Today the real Colm is small. Thin, with sparse red hair and timid body language. No chin. Some of the others in the narrow corridor that serves as an extension of the waiting area for Suite 1 in St James’ Hospital look up from whatever they are doing to pass the time and find distraction from that fear which he imagines they all share with him.
He scratches the stubble on his chin. No matter how thoroughly he thinks he has shaved there is always a spot, triangular in shape to his fingertips and framing his dimple which resists getting a perfect shave over and over again. Reassuring really to have something that never changes. He wonders if others are playing the same game of guessing who is who when someone’s name is called out. You could have a fair guess having scanned the people in the waiting area a few times, without making eye contact of course.
He had guessed the wrong Colm, had thought it was the man with the thick curly grey hair sitting next to what he takes to be the man’s wife. In their late fifties he thinks and what makes him think they are husband and wife is that they occasionally grunt at each other. She is otherwise occupied with knitting what to him looks a shapeless fluorescent green blob. Some sort of wear-to-be for a grandson or granddaughter perhaps. The couple are dressed in drab colours and he can’t imagine them wearing any eye-piercing colours themselves.
She must have felt his gaze and he quickly lowers his head back down towards the screen of his Kindle. He’s already finished reading Kafka’s short story “In the Penal Colony” and the jury is out on that one being a suitable pick for passing time in the hospital. Knitting has become very rare under the circumstances of waiting for one’s turn to be seen to in a hospital he forces himself to reflect. He is counting how many people are waiting in this area with him and is analysing the various means of distraction that appear to be in use.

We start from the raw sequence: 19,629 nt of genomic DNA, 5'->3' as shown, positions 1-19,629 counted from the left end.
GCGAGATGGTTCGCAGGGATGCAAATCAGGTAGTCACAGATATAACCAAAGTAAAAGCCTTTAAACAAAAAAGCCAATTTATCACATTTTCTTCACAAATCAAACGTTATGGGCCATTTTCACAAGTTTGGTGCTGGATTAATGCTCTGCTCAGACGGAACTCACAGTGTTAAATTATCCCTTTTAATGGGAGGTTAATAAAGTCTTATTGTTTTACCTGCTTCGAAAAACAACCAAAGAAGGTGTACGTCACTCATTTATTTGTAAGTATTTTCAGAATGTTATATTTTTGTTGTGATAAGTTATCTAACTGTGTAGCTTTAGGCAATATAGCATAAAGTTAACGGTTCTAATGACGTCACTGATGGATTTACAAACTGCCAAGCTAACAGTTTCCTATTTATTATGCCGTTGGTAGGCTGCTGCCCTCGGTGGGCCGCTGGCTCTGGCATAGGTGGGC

There are 23 people including him. One of them knitting, the wrong Colm’s assumed wife. Five patients only are reading books, as in paperbacks. A young woman has a student workbook of some sort in which she is ticking off multiple choice questions. Distance and angle don’t allow him to make out what the subject of her studies is. For her sake he hopes it isn’t medical. Interesting how common it appears to have become for students to not have to come up with and phrase the answers to questions themselves, in their own words and style. It doesn’t feel that long ago that he was a student himself.
One iPad and one Kindle only, his own. Only two people doing nothing at all except trying to avoid eye contact with others and for the most part staring at some vague spot on the wall opposite. Everyone else doing stuff with their mobile phones – Twitter, Facebook, texting, reading news, playing games, whatever. Social media substituting being accompanied by family or friends? Out of the 23 people waiting only three appear to be of the accompanying kind. There is the knitting woman – he is sure that the wrong Colm is the one with the medical problem out of these two, his complexion grey in contrast to the knitting woman’s pink cheeks. Then there is one of the paperback readers with a mobile phone obsessed teenager beside her who is her daughter surely. Same upturned nose and round face. A fragile old lady in a wheelchair has her burly carer towering over her. The carer looks like the mental picture he has formed of the officer in Kafka’s story. Wouldn’t it be amazing if she were to get more of an extension than her carer? Who knows, perhaps she will today.
That’s what we’re all waiting for here he thinks, an extension of our time, to be told that we can be fixed or that what we fear is wrong with us isn’t actually wrong with us and the blood tests or scans have come out okay.
The knitting woman’s eyes change colour from hazel to green as he allows himself to make eye contact after his name is finally called out. Good omen he thinks, I’m the wrong Sam. Bet she thought Sam was the paperback reader with the Facebook-occupied teenage daughter.
(C) Ash N. Finn, 2012